DevDays 2015: cultural operators called for more culture on EU external relations during the “Culture in the spotlight: innovative approaches to sustainable development” seminar on June 4

DevDays: cultural operators called for more culture on EU external relations

In the framework of the DevDays on June 4, the European Union brought together relevant EU decision-takers, major international bodies (UNESCO, UNEP, etc.), academia, professional and civil society organisations to discuss about “Culture in the spotlight: innovative approaches to sustainable development”.

Sandro De Luca presented impact and results of the Earth-based architecture project (supported by the ACPCultures+ Programme). “What we learned is that cultural projects can be implemented in fragile societies and countries, like Niger. We gained a strong political attention and support in the countries we worked in. Local participation is key to the obtain sustainability of new policies, as it is essential to create a clear public understanding of how culture shapes development and vice versa”, he declared.

The participants unanimously called for a reorientation of the EU external policy so as to prioritise the integration of culture in all development programmes.

The concept has been intensively defended by Patrick Worms, Senior Science Policy Adviser for the Nairobi-based World Agroforestry Centre, clearly a non-cultural operator. “Our organisation is composed by scientists. What we found, as scientists, is that we developed technologies that allow the world to be feed with nutritious food. It does not mean more chemicals, more mechanisation, more capital. Our solutions are low in capital, low in labour, and they deliver. What we do need is to change the behaviour of millions of small land holders”, he commented. “To change behaviour, scientists really need culture. Not just because culture is an in intrinsic good in terms of traditional knowledge, but also because culture is the way to get new ideas in the people heads. We scientists, we do not necessarily know how to use culture. It is not our field. Culture is an extraordinary marketing tool and can expand the impact of any development programme”, he concluded.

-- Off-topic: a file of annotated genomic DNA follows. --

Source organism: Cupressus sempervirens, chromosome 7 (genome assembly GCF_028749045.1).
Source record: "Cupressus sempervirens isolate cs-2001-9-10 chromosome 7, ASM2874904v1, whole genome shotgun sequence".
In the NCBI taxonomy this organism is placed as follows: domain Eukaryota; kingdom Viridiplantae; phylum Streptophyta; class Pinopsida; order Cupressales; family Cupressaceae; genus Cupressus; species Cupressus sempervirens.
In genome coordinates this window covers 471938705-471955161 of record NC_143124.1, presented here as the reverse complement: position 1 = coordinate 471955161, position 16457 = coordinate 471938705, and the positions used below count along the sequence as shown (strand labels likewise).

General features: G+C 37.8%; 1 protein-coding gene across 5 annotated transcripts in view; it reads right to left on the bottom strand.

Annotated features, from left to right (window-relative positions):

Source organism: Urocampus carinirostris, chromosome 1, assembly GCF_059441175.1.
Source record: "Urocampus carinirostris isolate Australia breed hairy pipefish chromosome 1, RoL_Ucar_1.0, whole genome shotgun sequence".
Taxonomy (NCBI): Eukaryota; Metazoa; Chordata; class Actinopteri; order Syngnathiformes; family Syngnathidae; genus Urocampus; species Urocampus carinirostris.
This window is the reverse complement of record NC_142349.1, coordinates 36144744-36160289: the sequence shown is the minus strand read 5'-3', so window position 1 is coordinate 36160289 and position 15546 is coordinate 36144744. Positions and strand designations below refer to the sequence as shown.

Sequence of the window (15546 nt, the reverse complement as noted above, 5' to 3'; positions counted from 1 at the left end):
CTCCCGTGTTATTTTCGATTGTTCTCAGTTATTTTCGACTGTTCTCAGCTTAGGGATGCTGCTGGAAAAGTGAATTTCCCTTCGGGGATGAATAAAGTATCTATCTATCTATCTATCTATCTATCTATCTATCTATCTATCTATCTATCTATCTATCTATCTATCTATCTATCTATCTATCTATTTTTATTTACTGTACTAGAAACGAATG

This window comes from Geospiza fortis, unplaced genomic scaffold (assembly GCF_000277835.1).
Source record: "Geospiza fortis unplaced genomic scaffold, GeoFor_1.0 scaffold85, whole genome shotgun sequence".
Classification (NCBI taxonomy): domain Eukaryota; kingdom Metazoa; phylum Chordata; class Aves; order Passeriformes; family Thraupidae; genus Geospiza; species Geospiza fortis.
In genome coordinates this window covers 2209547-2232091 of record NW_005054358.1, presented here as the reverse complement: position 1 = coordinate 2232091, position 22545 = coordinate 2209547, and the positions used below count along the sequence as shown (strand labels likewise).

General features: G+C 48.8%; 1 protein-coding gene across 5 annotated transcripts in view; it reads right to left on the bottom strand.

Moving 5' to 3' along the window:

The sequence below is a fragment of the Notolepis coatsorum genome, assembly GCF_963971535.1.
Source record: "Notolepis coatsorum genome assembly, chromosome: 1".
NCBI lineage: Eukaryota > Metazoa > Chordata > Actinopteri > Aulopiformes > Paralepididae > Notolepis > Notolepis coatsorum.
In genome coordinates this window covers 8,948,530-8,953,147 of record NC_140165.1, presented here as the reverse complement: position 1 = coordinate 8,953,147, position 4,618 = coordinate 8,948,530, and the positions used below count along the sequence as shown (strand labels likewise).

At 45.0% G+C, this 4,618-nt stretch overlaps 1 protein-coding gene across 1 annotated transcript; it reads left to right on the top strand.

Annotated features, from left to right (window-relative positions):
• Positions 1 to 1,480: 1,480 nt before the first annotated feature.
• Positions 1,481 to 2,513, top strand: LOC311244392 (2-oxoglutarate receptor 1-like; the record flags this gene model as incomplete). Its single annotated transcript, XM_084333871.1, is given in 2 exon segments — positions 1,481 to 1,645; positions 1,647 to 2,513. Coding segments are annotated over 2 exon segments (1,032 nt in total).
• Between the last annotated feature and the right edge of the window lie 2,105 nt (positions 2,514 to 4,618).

Another example on how culture can change behaviour and contribute to policy-making  has been given by Rhonna Marita, an actress that played in Stages of Changes, a theatre performance from Solomon Islands. The performance has been used to address violence against women and increase female participation in civil society. The project was implemented by the British Council and financed by the EU. “Theatre changed my life”, declared Rhonna Marita. “The things we learn through the project made us more confident to speak about the issue of violence against woman. Gender-based violence is endemic in Melanesian society, but women tend to keep it a secret within the home, and don’t want to talk about it publicly.  It is a real taboo subject in our countries. Before, this was an issue between husbands and wives. Now the group encourages other women to speak out. We explain what’s happening to women, and follow this with a discussion after each performance”, she explained.

“Today, culture and is the parameter nobody can ignore when talking of, and searching for, a new model of balanced and sustainable development.  Likewise, the defence and management of our culture constitutes a very strong value for our society”, summarised Lotte Knudsen, Director for Human Development and Migration at the European Commission. “The EU has high ambitions in the cultural sector”, she declared. 

June 8, 2015
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